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Louise M. Prentice, David I. W. Phillips, Deborah Sarsero, Karen Beever, Sandra M. McLachlan and Bernard Rees Smith


In order to determine whether the geographical distribution of autoimmune thyroid disease in Britain is influenced by the pattern of iodine intake, the prevalence of subclinical disease (detectable antithyroid antibodies in biochemically euthyroid individuals) has been measured in female blood donors from seven towns in England and Wales previously characterised in terms of past and present iodine intake. Thyroglobulin antibody and thyroid peroxidase antibody were measured by highly sensitive assays which are based on the direct interaction between antibody and radiolabelled antigen. Excluding cases of overt thyroid disease (biochemically hypo- or hyperthyroid with thyroid antibodies), the overall prevalences of the antibodies in sera from the 698 female blood donors were 17.8% for thyroglobulin antibody and 17.8% for thyroid peroxidase antibody. Both antibodies were found in 12.3% of the female blood donors. In contrast, the prevalences of thyroglobulin antibody and thyroid peroxidase antibody were 41 and 43%, respectively, in the 117 female relatives of 18 probands with autoimmune thyroid disease, but the highest prevalences were observed in groups of women patients with Graves' disease (N = 39) or Hashimoto's disease (N = 39) (51, and 97% for thyroglobulin antibody, respectively, and 72 and 97% for thyroid peroxidase antibody, respectively). Antibody prevalence increased with age in the female blood donors rising from 10.6% at age 18-24 to 30.3% at age 55-64 for thyroglobulin antibody and from 14.9% at age 18-24 to 24.2% at age 55-64 for thyroid peroxidase antibody. Geographical differences in the prevalences of both antibodies were not significant and did not correlate with either the previous goitre prevalence or with current differences in iodine intake. Consequently, it seems unlikely that environmental factors play a major role in the development of subclinical autoimmune thyroid disease in the geographical areas studied.

Open access

Jan Idkowiak, Yasir S Elhassan, Pascoe Mannion, Karen Smith, Rachel Webster, Vrinda Saraff, Timothy G Barrett, Nicholas J Shaw, Nils Krone, Renuka P Dias, Melanie Kershaw, Jeremy M Kirk, Wolfgang Högler, Ruth E Krone, Michael W O’Reilly and Wiebke Arlt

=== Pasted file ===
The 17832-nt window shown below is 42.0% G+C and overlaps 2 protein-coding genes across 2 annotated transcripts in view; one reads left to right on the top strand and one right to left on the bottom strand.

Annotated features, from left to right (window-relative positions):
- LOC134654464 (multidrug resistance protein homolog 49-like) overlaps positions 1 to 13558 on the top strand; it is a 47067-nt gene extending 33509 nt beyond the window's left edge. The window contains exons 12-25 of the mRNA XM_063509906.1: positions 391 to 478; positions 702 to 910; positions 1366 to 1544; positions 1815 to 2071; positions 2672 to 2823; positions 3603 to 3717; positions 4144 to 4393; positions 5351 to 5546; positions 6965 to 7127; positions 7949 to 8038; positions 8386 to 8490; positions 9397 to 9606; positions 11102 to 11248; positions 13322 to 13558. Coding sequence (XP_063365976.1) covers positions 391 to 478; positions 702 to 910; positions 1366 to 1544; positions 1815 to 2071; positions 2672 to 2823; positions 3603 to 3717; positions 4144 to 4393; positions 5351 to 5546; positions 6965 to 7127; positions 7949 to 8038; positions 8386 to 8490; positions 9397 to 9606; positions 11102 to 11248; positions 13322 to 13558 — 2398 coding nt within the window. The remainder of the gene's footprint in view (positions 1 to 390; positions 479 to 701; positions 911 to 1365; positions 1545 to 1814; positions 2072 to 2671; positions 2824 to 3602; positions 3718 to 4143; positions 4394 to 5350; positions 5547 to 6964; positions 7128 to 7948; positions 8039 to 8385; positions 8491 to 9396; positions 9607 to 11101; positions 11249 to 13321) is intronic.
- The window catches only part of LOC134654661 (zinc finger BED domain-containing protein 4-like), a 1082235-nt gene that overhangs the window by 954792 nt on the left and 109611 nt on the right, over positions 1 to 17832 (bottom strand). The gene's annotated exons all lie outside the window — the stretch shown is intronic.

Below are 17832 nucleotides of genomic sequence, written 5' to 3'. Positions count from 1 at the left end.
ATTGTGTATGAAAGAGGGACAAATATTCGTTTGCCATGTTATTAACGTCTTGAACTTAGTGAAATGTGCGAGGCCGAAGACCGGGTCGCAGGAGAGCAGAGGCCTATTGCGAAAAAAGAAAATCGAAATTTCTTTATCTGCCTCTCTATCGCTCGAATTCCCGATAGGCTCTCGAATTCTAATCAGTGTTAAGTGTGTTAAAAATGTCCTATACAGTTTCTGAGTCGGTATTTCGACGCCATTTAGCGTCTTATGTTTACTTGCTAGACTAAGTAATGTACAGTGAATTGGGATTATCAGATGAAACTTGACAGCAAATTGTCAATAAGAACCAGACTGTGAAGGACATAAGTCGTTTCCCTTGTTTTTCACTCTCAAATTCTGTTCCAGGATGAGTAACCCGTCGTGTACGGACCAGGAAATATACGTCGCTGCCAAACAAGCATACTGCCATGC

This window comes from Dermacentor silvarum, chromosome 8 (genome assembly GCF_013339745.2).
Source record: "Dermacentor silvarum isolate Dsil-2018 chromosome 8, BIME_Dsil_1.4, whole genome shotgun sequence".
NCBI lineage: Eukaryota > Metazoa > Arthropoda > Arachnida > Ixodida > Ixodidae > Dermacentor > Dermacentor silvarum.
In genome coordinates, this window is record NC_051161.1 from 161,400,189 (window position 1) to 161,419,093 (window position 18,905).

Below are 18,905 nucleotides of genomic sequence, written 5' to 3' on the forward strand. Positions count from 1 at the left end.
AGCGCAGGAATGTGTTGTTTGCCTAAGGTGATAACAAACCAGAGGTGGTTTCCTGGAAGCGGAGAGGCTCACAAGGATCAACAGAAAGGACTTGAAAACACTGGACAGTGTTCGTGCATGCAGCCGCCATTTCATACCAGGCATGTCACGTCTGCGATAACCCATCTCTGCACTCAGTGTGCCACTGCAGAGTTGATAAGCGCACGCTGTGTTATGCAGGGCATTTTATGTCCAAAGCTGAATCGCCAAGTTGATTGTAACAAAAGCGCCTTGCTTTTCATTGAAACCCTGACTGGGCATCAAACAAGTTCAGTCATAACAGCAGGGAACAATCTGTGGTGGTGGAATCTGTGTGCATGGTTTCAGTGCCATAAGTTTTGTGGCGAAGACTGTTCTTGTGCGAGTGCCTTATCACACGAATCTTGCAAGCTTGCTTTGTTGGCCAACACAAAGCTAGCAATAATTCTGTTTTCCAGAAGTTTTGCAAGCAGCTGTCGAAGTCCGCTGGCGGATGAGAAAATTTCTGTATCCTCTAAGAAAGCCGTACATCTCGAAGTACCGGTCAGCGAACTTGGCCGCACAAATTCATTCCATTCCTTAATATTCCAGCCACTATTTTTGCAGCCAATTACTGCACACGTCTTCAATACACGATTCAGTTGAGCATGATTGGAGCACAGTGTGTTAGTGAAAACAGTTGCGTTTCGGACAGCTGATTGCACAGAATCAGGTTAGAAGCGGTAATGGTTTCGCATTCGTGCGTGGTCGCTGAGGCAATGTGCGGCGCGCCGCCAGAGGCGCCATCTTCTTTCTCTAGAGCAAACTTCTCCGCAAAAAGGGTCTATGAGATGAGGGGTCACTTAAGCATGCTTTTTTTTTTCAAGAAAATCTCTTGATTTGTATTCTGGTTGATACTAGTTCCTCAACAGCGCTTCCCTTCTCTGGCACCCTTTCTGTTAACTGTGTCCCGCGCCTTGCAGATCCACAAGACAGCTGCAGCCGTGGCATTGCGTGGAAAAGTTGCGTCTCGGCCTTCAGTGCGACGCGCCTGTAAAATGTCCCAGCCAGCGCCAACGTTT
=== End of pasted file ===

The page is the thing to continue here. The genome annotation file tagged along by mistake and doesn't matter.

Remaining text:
Androgen excess in childhood is a common presentation and may signify sinister underlying pathology. Data describing its patterns and severity are scarce, limiting the information available for clinical decision processes. Here, we examined the differential diagnostic value of serum DHEAS, androstenedione (A4) and testosterone in childhood androgen excess.


Retrospective review of all children undergoing serum androgen measurement at a single center over 5 years.


Serum A4 and testosterone were measured by tandem mass spectrometry and DHEAS by immunoassay. Patients with at least one increased androgen underwent phenotyping by clinical notes review.


In 487 children with simultaneous DHEAS, A4 and testosterone measurements, we identified 199 with androgen excess (140 pre- and 59 post-pubertal). Premature adrenarche (PA) was the most common pre-pubertal diagnosis (61%), characterized by DHEAS excess in 85%, while A4 and testosterone were only increased in 26 and 9% respectively. PCOS was diagnosed in 40% of post-pubertal subjects, presenting equally frequent with isolated excess of DHEAS (29%) or testosterone (25%) or increases in both A4 and testosterone (25%). CAH patients (6%) predominantly had A4 excess (86%); testosterone and DHEAS were increased in 50 and 33% respectively. Concentrations increased above the two-fold upper limit of normal were mostly observed in PA for serum DHEAS (>20-fold in the single case of adrenocortical carcinoma) and in CAH for serum androstenedione.


Patterns and severity of childhood androgen excess provide pointers to the underlying diagnosis and can be used to guide further investigations.